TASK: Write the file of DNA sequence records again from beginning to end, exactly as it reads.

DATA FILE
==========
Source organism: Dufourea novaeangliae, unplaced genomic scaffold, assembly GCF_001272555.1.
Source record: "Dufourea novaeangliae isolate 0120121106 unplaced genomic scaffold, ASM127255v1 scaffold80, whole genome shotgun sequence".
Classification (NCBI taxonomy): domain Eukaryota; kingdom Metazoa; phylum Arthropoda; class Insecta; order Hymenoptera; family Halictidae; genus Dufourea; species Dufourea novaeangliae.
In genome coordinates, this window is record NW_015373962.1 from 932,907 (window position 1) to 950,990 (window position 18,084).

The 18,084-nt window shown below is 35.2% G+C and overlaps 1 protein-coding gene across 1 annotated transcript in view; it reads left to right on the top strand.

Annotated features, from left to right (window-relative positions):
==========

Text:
Source organism: Dufourea novaeangliae, unplaced genomic scaffold, assembly GCF_001272555.1.
Source record: "Dufourea novaeangliae isolate 0120121106 unplaced genomic scaffold, ASM127255v1 scaffold80, whole genome shotgun sequence".
Classification (NCBI taxonomy): domain Eukaryota; kingdom Metazoa; phylum Arthropoda; class Insecta; order Hymenoptera; family Halictidae; genus Dufourea; species Dufourea novaeangliae.
In genome coordinates, this window is record NW_015373962.1 from 932,907 (window position 1) to 950,990 (window position 18,084).

The 18,084-nt window shown below is 35.2% G+C and overlaps 1 protein-coding gene across 1 annotated transcript in view; it reads left to right on the top strand.

Annotated features, from left to right (window-relative positions):